The interfacial microcracks in the resin matrix composites are difficult to be detected and repaired. However, the self-healing concept provides opportunities to fabricate composites with unusual properties. In the present study, photothermal conversion Ag-Cu2S nanoparticles were immobilized onto poly(p-phenylene benzobisoxazole) (PBO) fibers via a polydopamine chemistry. Benefitting from the photothermal effects of Ag-Cu2S, the obtained PBO fibers (Ag-Cu2S-PBO) efficiently converted the light energy into heat under Xenon lamp irradiation. Then, single PBO fiber composites were prepared using thermoplastic polyurethane as the matrix. It was found that the interfacial damage caused by single fiber pull-out was simply self-healed by Xe light irradiation. This wonderful interfacial damage self-healing property was mainly attributed to the in situ heating generation via photothermal effects of Ag-Cu2S in the composite interface. This paper reports a novel strategy to construct advanced composites with light-triggered self-healing properties, which will provide inspiration for preparing high performance composite materials.
Graphene oxide (GO) was successfully prepared by a modified Hummer's method. The reduction effect and mechanism of the as-prepared GO reduced with hydrazine hydrate at different temperatures and time were characterized by x-ray photoelectron spectroscopy (XPS), Fourier transform infrared spectroscopy (FTIR), elemental analysis (EA), x-ray diffractions (XRD), Raman spectroscopy and thermo-gravimetric analysis (TGA). The results showed that the reduction effect of GO mainly depended on treatment temperature instead of treatment time. Desirable reduction of GO can only be obtained at high treatment temperature. Reduced at 95 degrees C for 3 h, the C/O atomic ratio of GO increased from 3.1 to 15.1, which was impossible to obtain at low temperatures, such as 80, 60 or 15 degrees C, even for longer reduction time. XPS, 13C NMR and FTIR results show that most of the epoxide groups bonded to graphite during the oxidation were removed from GO and form the sp(2) structure after being reduced by hydrazine hydrate at high temperature (>60 degrees C), leading to the electric conductivity of GO increasing from 1.5 x 10 (6) to 5 S cm(-1), while the hydroxyls on the surface of GO were not removed by hydrazine hydrate even at high temperature. Additionally, the FTIR, XRD and Raman spectrum indicate that the GO reduced by hydrazine hydrate can not be entirely restored to the pristine graphite structures. XPS and FTIR data also suggest that carbonyl and carboxyl groups can be reduced by hydrazine hydrate and possibly form hydrazone, but not a C=C structure.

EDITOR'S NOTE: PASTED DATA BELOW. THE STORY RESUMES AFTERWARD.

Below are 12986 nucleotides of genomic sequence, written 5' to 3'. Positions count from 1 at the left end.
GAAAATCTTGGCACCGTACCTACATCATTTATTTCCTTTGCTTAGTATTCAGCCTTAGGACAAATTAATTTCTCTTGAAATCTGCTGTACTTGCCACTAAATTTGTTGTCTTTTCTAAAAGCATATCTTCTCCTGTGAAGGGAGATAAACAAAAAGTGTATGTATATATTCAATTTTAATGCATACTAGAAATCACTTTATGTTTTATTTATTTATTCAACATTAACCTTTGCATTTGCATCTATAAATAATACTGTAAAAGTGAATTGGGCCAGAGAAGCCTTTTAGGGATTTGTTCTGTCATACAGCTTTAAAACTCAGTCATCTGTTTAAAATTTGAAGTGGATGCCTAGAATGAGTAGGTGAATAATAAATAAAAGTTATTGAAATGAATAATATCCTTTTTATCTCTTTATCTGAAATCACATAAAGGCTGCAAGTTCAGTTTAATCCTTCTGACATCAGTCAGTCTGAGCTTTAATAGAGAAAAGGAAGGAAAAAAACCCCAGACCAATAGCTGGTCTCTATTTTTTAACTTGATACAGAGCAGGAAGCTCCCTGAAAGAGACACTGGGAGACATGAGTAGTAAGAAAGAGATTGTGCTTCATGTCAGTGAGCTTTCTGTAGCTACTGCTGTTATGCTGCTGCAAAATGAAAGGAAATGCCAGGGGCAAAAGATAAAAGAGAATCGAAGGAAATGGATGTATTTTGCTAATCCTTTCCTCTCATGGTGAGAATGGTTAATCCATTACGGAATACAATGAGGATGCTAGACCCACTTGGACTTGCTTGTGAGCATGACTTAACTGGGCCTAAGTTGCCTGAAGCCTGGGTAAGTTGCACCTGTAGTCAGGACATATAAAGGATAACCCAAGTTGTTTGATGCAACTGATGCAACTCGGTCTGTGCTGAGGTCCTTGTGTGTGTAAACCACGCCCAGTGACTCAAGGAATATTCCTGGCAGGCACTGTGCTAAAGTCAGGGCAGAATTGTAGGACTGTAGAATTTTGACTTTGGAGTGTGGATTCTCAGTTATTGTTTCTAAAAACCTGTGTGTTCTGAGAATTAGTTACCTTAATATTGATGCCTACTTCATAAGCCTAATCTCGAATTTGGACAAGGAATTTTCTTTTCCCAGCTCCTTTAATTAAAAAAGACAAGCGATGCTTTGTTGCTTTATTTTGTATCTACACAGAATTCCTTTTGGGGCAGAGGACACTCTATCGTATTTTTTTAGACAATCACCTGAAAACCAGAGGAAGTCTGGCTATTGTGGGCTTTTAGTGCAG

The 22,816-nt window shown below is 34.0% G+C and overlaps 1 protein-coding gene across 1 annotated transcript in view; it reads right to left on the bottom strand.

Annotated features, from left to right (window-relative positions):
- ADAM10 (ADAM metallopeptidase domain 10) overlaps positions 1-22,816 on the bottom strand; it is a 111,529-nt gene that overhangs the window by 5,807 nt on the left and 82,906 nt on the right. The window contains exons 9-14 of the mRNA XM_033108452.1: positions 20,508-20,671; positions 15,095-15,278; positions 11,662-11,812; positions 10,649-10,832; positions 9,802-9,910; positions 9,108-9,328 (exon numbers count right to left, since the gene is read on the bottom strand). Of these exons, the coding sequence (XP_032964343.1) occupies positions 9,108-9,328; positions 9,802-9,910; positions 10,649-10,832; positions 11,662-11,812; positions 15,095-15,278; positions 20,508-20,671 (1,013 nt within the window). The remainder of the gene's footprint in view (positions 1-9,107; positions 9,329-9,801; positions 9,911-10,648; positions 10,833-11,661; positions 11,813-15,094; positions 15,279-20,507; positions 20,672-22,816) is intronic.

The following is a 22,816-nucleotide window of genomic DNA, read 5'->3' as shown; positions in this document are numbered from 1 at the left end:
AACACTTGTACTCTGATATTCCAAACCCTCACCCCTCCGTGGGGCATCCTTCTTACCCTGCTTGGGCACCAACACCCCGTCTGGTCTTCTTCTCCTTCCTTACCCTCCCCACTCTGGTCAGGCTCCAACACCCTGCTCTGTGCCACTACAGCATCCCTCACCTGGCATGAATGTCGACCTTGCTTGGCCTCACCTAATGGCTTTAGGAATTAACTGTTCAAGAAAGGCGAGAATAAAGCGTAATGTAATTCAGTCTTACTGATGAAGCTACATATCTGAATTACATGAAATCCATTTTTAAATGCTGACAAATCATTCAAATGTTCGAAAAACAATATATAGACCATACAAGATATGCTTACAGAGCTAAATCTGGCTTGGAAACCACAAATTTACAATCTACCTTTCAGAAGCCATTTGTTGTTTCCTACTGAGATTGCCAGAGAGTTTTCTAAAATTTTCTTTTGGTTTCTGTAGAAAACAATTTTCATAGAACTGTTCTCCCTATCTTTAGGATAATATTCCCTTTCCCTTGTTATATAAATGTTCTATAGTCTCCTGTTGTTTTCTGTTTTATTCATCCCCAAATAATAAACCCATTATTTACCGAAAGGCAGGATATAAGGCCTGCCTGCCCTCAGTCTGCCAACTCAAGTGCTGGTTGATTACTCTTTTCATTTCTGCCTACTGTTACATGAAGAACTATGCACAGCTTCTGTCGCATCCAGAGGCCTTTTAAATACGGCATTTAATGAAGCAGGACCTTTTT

Apart from conventional materials, the study of two-dimensional (2D) materials has emerged as a significant field of study for a variety of applications. Graphene-like 2D materials are important elements of potential optoelectronics applications due to their exceptional electronic and optical properties. The processing of these materials towards the realization of devices has been one of the main motivations for the recent development of photonics and optoelectronics. The recent progress in photonic devices based on graphene-like 2D materials, especially topological insulators (TIs) and transition metal dichalcogenides (TMDs) with the methodology level discussions from the viewpoint of state-of-the-art designs in device geometry and materials are detailed in this review. We have started the article with an overview of the electronic properties and continued by highlighting their linear and nonlinear optical properties. The production of TIs and TMDs by different methods is detailed. The following main applications focused towards device fabrication are elaborated: (1) photodetectors, (2) photovoltaic devices, (3) light-emitting devices, (4) flexible devices and (5) laser applications. The possibility of employing these 2D materials in different fields is also suggested based on their properties in the prospective part. This review will not only greatly complement the detailed knowledge of the device physics of these materials, but also provide contemporary perception for the researchers who wish to consider these materials for various applications by following the path of graphene.